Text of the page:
Skilling India the Right Way

Raj Mruthyunjayappa of Talisma says it is imperative to separate courses for employment from the ones for theoretical learning

Published: 22nd September 2014 06:00 AM  |   Last Updated: 20th September 2014 04:37 AM   |  A+A-

Talisma Corporation, a for-profit skilling venture has helped two of the country’s most ambitious skill development projects — National Skill Development Corporation (NSDC) and the National Rural Livelihoods Mission (NRLM) by offering technological support. The NSDC is a public-private partnership that aims to promote skill development by catalysing creation of large, quality, for-profit vocational institutions. It provides funding to build scalable training initiatives. The NRLM is a self-employment programme that hopes to cover 7 crore rural poor households across 600 districts in six lakh villages. For NSDC, Talisma’s Skill Development and Management System helps meet the objective of skilling 1.5 crore Indians. For NRLM, the solution helps deliver benefits to the right targets.

“What we have managed to do so far is implement systems that connect over 800 partners imparting skills training and 25 sector skills councils that provide training to those who couldn’t get the same from a conventional undergraduate degree. We are connecting all the stakeholders,” says Raj Mruthyunjayappa, Managing Director, Asia Pacific, Europe, West Asia and Africa, Talisma. 

Raj-Mruthyunjayappa.jpgWith Rs 70,000 crore pumped into skilling people as a business and industry, Raj says the potential is unlimited. “There are three reasons for this. Firstly, our traditional three-year undergraduate programmes aren’t giving people employment leading to people look at alternate sources. Secondly, there is a need for multiple skills. You know, farmers don’t have agricultural work all 365 days of a year; so with training, they can do more. Lastly, social entrepreneurship is becoming big, and segments previously ignored like wirebending, dyemaking and other manufacturing services are coming up,” he explains.

The country’s National Skills Policy in 2009 set a target of imparting skills training to 500 million people by 2022. At present, however, only two per cent of the total workforce in India have undergone skills training, according to the Federation of Indian Chambers of Commerce and Industry. The formal education system has failed in the area of categorising education programmes, says Raj. “There are courses, like Bachelor of Arts in Gandhism, that aren’t meant for jobs, but for learning only. It is imperative to distinguish between the courses that are meant to translate into jobs and those whose purpose is only learning. Due to lack of clarity, people ended up in the wrong courses,” he says, adding, “Some courses need to be revisited as they aren’t required anymore.”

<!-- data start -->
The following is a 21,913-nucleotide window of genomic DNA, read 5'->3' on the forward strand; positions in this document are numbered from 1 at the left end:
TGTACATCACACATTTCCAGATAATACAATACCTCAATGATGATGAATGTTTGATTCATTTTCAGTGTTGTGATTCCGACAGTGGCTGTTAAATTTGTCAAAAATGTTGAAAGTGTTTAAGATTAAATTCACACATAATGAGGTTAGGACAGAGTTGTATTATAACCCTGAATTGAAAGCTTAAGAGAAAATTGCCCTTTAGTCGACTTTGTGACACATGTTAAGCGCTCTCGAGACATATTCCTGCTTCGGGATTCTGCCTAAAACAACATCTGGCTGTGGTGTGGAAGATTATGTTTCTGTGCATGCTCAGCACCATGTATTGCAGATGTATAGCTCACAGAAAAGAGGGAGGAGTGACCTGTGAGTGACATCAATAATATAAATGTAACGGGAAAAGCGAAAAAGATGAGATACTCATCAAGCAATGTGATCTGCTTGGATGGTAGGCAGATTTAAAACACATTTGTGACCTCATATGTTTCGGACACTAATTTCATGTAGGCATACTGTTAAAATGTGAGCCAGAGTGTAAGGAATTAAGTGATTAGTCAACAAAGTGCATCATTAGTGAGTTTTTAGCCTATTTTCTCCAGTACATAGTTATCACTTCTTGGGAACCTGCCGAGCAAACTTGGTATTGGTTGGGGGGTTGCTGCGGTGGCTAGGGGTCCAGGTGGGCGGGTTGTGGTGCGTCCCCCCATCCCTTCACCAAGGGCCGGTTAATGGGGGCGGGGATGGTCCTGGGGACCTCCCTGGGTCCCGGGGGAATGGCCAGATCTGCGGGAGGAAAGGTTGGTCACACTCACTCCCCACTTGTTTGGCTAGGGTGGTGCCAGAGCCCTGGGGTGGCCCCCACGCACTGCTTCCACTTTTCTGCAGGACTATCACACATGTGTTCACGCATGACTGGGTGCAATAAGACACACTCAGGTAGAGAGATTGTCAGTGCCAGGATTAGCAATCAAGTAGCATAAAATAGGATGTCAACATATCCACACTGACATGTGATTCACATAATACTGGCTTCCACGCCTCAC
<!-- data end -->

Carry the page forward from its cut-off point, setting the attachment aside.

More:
Raj feels skills training should be done effectively in terms of identification. “You don’t want to skill people in areas where they can’t find jobs in the radius that they live in. If a person is being trained in tailoring, you have to ensure that there is a textile industry around. If the mandate is only to update skills, it won’t achieve anything. It has to be about employment guarantee,” he says rooting for creation of a National Skills Registry.

“A registry like this will ensure the same person does not undergo 20 different training programmes. The true measure is whether he is trained, employed and whether he continues to use the skills he has acquired,” he says, suggesting that the Skills and Labour Ministries of the country should be merged.

Talisma’s technology solutions has already helped the Government in fraud prevention by “plugging loose ends,” he says, explaining, “The ecosystem has so many players, and funds keep getting transferred for the same job of skills training. As such, one candidate could be getting trained in four different programmes, which costs the government. We have closed these loopholes by ensuring 95 per cent accuracy in the information we receive.”

The larger problem, Raj believes, is to ensure identification of sectors that create employment. “In spite of the huge government spend on skills training, there is no last-mile connectivity — there is no follow up on whether participants who got trained have been able to get jobs. While leakages have been plugged in many ways, we still lack the swiftness and aggression with which we should multiply. An employment ecosystem is what we need,” Raj says.

About Raj M

Raj began with Talisma more than 11 years ago, joining Campus Management following an acquisition in 2008, and he has held executive positions at nGenera and Talisma Corporation in Engineering, Services, Business Operations and Business Development. He has a long-standing background in Information Technology, having worked with companies such as Aditi Technologies, nGenera Corporation and Visual Commerce. He spent over a decade working in the US managing global service operations and data centre operations. Raj is an Electronics Engineer by training and received his Master degree in Computer Applications from University of Mysore

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